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Bosses get big bucks as workers’ pay stagnates

PAYOUTS to shareholders in major companies increased over six times faster than wages between 2014 and 2018, research suggests.

The TUC and the High Pay Centre said their analysis indicated Britain’s largest listed companies generated £551 billion in profit over the period and returned £442bn to shareholders.

FTSE 100 shareholders received £123bn in dividends and share buybacks in 2018, compared with £79bn in 2014, said the report.

This amounts to a 56 per cent nominal increase in returns to shareholders, while nominal median wages for British workers increased by 8.8 per cent, the study indicated.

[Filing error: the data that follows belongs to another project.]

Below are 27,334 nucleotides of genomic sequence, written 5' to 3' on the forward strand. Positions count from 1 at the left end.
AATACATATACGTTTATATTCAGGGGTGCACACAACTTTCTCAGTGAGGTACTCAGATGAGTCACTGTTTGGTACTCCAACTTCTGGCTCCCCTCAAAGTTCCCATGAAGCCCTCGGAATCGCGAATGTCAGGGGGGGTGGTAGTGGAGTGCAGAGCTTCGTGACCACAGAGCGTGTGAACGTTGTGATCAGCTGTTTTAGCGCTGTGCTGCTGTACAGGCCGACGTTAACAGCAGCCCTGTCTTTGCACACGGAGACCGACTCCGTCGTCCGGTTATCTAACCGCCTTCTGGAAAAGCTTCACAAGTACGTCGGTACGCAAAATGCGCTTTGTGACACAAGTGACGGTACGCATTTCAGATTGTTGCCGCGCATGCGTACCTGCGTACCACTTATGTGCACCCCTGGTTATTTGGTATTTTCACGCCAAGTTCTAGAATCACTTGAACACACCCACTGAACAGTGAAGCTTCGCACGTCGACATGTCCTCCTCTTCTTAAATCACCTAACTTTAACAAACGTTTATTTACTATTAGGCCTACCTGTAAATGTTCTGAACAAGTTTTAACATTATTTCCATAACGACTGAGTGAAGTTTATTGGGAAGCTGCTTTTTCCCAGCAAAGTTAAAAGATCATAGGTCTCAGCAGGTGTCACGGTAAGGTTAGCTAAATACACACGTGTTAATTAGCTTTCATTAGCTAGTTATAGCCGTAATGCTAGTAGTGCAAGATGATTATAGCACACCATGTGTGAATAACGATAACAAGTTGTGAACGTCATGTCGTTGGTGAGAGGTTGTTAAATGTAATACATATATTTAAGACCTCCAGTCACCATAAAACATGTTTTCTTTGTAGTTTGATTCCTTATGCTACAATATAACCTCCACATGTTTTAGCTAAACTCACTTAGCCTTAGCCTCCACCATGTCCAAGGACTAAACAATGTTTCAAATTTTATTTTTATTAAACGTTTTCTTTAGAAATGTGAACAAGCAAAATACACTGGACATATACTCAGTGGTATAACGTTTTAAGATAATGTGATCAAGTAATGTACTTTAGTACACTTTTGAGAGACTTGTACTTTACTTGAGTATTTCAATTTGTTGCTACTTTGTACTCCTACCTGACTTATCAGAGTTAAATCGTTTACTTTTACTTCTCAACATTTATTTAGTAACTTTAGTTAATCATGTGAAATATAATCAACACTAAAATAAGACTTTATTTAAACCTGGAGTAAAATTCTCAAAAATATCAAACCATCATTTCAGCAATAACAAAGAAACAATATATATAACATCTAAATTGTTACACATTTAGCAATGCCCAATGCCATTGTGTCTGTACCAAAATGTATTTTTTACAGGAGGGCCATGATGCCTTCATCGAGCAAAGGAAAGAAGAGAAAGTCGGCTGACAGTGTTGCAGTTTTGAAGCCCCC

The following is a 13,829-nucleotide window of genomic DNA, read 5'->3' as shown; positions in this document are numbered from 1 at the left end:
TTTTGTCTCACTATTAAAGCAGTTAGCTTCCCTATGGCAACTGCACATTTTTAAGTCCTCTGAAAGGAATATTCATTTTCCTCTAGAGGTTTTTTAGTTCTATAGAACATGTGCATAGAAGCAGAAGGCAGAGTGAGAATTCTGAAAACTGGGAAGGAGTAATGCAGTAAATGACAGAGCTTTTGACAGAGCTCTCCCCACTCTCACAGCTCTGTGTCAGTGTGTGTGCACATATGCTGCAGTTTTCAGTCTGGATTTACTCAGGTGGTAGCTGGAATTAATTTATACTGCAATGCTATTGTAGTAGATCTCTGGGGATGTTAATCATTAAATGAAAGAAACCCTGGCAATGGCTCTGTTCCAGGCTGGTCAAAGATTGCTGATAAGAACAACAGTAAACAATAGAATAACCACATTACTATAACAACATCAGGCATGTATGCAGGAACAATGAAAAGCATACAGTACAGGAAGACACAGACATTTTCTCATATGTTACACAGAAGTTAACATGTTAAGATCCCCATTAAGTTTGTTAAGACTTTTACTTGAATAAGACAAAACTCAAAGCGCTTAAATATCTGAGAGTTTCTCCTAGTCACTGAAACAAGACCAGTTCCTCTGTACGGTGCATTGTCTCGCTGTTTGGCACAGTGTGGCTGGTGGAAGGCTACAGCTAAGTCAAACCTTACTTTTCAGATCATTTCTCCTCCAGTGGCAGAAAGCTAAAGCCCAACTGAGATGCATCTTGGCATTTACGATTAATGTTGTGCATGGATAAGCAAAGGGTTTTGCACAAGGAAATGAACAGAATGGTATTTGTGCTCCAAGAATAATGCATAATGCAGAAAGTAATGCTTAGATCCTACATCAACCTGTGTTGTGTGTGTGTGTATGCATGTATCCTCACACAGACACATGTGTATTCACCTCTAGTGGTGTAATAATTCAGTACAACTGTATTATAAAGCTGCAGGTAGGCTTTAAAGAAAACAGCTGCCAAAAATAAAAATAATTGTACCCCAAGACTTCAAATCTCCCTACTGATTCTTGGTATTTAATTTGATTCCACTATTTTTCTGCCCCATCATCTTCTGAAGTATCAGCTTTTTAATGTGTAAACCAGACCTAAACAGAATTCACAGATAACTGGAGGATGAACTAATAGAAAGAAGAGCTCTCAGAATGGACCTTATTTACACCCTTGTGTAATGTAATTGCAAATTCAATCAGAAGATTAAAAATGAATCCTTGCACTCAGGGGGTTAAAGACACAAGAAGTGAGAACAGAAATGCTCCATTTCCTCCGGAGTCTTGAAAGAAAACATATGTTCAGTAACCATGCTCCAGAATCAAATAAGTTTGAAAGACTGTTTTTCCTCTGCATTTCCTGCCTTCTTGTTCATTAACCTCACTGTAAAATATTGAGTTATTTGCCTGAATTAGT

The TUC said that if pay had kept pace with shareholder returns, the average worker would now be over £9,500 better off.

TUC general secretary Frances O’Grady said: “Working people should get a fair share of the wealth they create, but instead, the playing field is tilted in favour of wealthy shareholders and executives while families struggle to make ends meet.

“It’s time to change the rules. At this election, politicians need to set out how they will fix Britain and start putting working people first.”

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